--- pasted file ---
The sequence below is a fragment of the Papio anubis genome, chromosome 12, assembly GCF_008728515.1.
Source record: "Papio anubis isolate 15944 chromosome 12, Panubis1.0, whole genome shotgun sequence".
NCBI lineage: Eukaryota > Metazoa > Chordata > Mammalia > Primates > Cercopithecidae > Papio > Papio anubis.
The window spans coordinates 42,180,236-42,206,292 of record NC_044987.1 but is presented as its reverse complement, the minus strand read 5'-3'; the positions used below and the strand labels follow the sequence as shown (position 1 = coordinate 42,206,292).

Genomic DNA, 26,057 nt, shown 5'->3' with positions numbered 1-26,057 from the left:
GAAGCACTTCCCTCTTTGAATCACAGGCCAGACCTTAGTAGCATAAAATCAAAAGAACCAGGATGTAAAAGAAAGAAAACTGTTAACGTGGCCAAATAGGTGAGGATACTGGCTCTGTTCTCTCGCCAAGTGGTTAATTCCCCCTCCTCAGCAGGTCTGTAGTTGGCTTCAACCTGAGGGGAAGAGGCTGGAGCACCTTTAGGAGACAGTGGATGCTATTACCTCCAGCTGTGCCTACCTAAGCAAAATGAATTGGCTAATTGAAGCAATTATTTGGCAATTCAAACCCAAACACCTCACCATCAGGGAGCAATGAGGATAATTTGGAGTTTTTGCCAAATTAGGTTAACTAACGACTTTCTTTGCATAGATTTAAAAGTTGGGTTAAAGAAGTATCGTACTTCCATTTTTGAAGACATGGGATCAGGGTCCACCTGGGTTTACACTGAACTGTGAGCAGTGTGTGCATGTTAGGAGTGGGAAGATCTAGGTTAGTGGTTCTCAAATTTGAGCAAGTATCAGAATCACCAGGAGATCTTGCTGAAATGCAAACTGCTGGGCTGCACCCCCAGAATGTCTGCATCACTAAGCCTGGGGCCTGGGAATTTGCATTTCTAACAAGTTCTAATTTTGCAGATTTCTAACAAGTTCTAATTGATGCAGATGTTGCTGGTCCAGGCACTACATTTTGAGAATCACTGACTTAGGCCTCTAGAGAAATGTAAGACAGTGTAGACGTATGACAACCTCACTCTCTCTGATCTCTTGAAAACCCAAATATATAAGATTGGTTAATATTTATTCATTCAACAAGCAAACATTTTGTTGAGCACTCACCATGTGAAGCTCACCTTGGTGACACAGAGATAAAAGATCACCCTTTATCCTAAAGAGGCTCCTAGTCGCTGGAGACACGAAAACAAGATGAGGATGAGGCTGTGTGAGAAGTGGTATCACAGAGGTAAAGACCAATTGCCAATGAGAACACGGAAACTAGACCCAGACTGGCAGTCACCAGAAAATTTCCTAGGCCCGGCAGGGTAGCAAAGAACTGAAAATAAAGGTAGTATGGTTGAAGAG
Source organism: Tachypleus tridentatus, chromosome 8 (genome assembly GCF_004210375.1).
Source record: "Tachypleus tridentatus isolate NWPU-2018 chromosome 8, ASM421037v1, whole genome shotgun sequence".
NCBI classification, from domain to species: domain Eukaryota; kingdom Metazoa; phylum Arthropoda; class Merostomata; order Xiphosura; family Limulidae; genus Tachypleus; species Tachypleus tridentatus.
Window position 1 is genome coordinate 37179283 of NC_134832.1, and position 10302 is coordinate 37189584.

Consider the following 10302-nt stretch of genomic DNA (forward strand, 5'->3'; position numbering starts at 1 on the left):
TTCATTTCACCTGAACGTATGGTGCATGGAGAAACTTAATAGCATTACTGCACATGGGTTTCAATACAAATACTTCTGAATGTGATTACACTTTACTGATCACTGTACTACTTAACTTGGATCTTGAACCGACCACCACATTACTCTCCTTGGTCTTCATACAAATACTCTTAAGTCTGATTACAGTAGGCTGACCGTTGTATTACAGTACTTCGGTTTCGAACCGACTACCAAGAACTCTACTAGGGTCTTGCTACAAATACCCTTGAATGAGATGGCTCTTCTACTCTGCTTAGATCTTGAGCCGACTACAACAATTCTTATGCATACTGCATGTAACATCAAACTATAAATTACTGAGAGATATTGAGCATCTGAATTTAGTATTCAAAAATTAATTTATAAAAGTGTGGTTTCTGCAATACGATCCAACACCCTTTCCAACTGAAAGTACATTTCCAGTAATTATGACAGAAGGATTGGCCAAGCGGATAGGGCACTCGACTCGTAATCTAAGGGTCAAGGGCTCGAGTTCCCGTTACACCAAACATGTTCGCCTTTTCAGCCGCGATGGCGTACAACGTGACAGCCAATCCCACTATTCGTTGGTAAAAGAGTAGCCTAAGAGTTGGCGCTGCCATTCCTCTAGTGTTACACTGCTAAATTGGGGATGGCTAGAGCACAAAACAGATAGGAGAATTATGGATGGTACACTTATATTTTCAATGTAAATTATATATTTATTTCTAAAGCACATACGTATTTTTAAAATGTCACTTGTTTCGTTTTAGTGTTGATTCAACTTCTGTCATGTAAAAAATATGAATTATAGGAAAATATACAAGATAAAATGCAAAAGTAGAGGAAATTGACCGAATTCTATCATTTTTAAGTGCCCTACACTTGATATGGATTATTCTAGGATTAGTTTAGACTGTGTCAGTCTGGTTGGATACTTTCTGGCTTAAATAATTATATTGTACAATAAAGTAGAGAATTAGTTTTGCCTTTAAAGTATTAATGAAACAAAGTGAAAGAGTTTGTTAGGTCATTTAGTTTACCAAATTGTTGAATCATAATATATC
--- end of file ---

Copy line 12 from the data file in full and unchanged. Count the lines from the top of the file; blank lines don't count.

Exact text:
TTCATTTCACCTGAACGTATGGTGCATGGAGAAACTTAATAGCATTACTGCACATGGGTTTCAATACAAATACTTCTGAATGTGATTACACTTTACTGATCACTGTACTACTTAACTTGGATCTTGAACCGACCACCACATTACTCTCCTTGGTCTTCATACAAATACTCTTAAGTCTGATTACAGTAGGCTGACCGTTGTATTACAGTACTTCGGTTTCGAACCGACTACCAAGAACTCTACTAGGGTCTTGCTACAAATACCCTTGAATGAGATGGCTCTTCTACTCTGCTTAGATCTTGAGCCGACTACAACAATTCTTATGCATACTGCATGTAACATCAAACTATAAATTACTGAGAGATATTGAGCATCTGAATTTAGTATTCAAAAATTAATTTATAAAAGTGTGGTTTCTGCAATACGATCCAACACCCTTTCCAACTGAAAGTACATTTCCAGTAATTATGACAGAAGGATTGGCCAAGCGGATAGGGCACTCGACTCGTAATCTAAGGGTCAAGGGCTCGAGTTCCCGTTACACCAAACATGTTCGCCTTTTCAGCCGCGATGGCGTACAACGTGACAGCCAATCCCACTATTCGTTGGTAAAAGAGTAGCCTAAGAGTTGGCGCTGCCATTCCTCTAGTGTTACACTGCTAAATTGGGGATGGCTAGAGCACAAAACAGATAGGAGAATTATGGATGGTACACTTATATTTTCAATGTAAATTATATATTTATTTCTAAAGCACATACGTATTTTTAAAATGTCACTTGTTTCGTTTTAGTGTTGATTCAACTTCTGTCATGTAAAAAATATGAATTATAGGAAAATATACAAGATAAAATGCAAAAGTAGAGGAAATTGACCGAATTCTATCATTTTTAAGTGCCCTACACTTGATATGGATTATTCTAGGATTAGTTTAGACTGTGTCAGTCTGGTTGGATACTTTCTGGCTTAAATAATTATATTGTACAATAAAGTAGAGAATTAGTTTTGCCTTTAAAGTATTAATGAAACAAAGTGAAAGAGTTTGTTAGGTCATTTAGTTTACCAAATTGTTGAATCATAATATATC